The Effects of Lockdown in the UK on Young People’s Mental Health as told by young people – Emma Langton, Living Learning English
By Aegis UK • July 1, 2020
Emma Langton, Senior Guardianship Manager & Safeguarding Lead at Living Learning English, has been reviewing the research which has been published regarding the impacts of lockdown and COVID-19 on children’s and young people’s mental health. She shares her findings with us here. Emma has a BSc (Hons) Psychology and Early Years Professional Status (EYPS), and takes a keen interest in all aspects of the welfare and safeguarding of international students. She is particularly interested in mental health provision and support for young people.
As we come out of lockdown, many young people are worried about what will happen next. Schools, colleges, universities and guardians will need to be fully prepared for when international children return to education in the UK, not only to protect their physical health but also to answer young people’s questions about uncertainty and to deal with the aftermath of the lockdown.
The results of a recent girl guiding study, which surveyed young women aged 15 -18 years old, found that 87% were worried about the virus spreading again and 74% were worried about going back into lockdown. Nearly all of the girls surveyed, over 90%, wanted more information from adults about what they should expect in the future. In our institutions we should be looking at the following questions: how can we reassure our young people, when we are unsure ourselves? And what can we do to prepare our pupils to be able to face future uncertainty?
70% of young girls surveyed above were also worried about falling behind at school and this was echoed in a study commissioned by The Duke of Edinburgh Award, which surveyed over 9,000 young people aged 14-25. It found that 71% of the young people surveyed were concerned about the impact of the lockdown upon their academic knowledge and skills. In this study only 57% of young people reported that they were coping “fine” in lockdown.
When children return to study, how do we ensure pupils catch-up without putting too much pressure on them to achieve? And how can we draw upon this experience to motivate children to study when the future of the economy is uncertain?
These are some of the questions which need to be discussed and considered.
A study carried out by the University of Sheffield showed that the coronavirus outbreak had a negative effect on children’s anxiety levels, with the majority of pupils being worried about their family members. This suggests that when children return to school or college, it is likely they will be worried about the impact this will have on their family members and if they will spread the virus to their families. The study also showed that younger pupils are more likely to have higher anxiety levels, however, overall, well-being scores were lower as children increased in age, suggesting that different age groups will need tailored support. This was supported by a study conducted at the University of Oxford which showed that loneliness in children increased with age, with 18-year old students being the loneliest age-group.
A further study carried out by Young Minds looked at the mental health impact upon young people during the lockdown.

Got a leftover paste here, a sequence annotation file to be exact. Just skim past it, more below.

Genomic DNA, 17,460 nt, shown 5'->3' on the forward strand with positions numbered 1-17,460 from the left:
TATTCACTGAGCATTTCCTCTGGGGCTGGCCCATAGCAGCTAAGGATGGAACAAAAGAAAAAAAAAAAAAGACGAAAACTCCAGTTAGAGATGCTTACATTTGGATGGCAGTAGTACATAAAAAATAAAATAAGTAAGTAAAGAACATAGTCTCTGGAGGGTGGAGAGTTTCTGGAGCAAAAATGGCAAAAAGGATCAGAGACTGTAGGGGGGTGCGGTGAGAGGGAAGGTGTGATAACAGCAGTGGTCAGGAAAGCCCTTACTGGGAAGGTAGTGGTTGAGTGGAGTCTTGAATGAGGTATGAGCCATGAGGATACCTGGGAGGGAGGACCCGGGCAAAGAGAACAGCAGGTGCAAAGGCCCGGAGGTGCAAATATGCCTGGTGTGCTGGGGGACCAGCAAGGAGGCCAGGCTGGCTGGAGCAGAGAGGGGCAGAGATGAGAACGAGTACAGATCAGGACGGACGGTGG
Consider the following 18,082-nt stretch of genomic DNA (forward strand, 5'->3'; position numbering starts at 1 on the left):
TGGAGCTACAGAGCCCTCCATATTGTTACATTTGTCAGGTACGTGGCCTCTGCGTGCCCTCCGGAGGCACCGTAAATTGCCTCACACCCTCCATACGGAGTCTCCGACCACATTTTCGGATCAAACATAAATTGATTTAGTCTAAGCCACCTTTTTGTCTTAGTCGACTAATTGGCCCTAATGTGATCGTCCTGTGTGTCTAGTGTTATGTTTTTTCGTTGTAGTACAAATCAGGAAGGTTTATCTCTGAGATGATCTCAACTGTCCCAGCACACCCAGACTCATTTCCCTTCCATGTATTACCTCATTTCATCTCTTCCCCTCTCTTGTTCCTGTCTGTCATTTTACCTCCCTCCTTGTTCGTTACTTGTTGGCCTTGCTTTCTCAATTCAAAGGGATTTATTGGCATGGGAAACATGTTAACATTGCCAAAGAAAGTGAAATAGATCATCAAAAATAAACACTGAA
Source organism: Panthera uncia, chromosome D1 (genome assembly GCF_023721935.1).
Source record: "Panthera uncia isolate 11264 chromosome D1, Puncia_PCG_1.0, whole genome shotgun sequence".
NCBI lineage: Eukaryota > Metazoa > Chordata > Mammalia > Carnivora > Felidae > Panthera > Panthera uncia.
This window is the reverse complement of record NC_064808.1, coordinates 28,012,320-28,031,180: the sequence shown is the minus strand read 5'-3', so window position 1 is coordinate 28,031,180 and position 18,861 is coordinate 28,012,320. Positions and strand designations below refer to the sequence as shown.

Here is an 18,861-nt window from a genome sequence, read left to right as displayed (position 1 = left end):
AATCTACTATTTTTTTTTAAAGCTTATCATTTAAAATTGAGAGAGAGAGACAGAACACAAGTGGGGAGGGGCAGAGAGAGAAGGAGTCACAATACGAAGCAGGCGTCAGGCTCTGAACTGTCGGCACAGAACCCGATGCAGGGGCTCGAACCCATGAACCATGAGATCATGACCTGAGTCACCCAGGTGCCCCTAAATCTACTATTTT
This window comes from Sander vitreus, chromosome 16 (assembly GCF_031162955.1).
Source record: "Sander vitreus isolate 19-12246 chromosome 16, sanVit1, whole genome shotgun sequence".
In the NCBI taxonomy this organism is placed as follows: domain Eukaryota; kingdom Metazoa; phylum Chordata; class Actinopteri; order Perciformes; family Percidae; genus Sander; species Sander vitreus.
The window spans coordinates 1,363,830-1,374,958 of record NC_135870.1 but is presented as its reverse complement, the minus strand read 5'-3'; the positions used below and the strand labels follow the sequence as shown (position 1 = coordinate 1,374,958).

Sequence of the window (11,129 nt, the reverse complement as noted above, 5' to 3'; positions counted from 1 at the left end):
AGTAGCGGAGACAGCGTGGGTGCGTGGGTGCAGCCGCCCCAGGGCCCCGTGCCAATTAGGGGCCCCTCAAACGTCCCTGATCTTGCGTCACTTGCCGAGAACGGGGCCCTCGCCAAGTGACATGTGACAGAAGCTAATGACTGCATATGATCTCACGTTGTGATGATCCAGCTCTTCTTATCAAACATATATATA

32% of children agreed that the lockdown had made their mental health “much worse” and 51% of participants agreed that it had made their mental health “a bit worse”.
26% of the young people surveyed stated that they were no longer able to access mental health support during lockdown and the majority of children felt that support without face-to-face contact; for example, over the phone or online, was less effective, especially when their problems were related to family members or their home environment. A rising demand of mental health support also meant that children have had to wait longer when contacting helplines for support. 66% of children found reading or watching the news was unhelpful for their mental health; children want to feel informed but feel that the need to keep updated with every detail made them feel worse.
When children return to education, educational institutions need to be prepared for a spike in mental health problems and safeguarding referrals. Managers and leaders need to ensure they are monitoring and training teams to ensure they are fully prepared to answer young people’s questions about future uncertainty by providing an approach which can be followed by all staff members and volunteers.
All staff working in educational institutions will need to be prepared to deal with children and young people’s questions, trauma and bereavement, whilst also monitoring the impact this is having upon themselves to ensure they are not suffering from compassion fatigue.
We need to be looking at ways in which we can reassure and inform children and young people without bombarding them with too much information. A tailored support plan for each year group is needed, and young adults attending University will also need additional support. Encouraging all young people to have fun with their peers and providing opportunities for young people to interact with each other as much as possible, is paramount. Institutions could look at extending break and lunch times during the transition period and providing more opportunities for young people to meet both before and after school, lessons or lectures in a safe and socially distanced way. Ultimately, we need to work together with our colleagues to quickly and effectively develop processes to treat and support each student as individuals and to recognise the impact that the current crisis is having and will have on them both emotionally and physically, this year and beyond.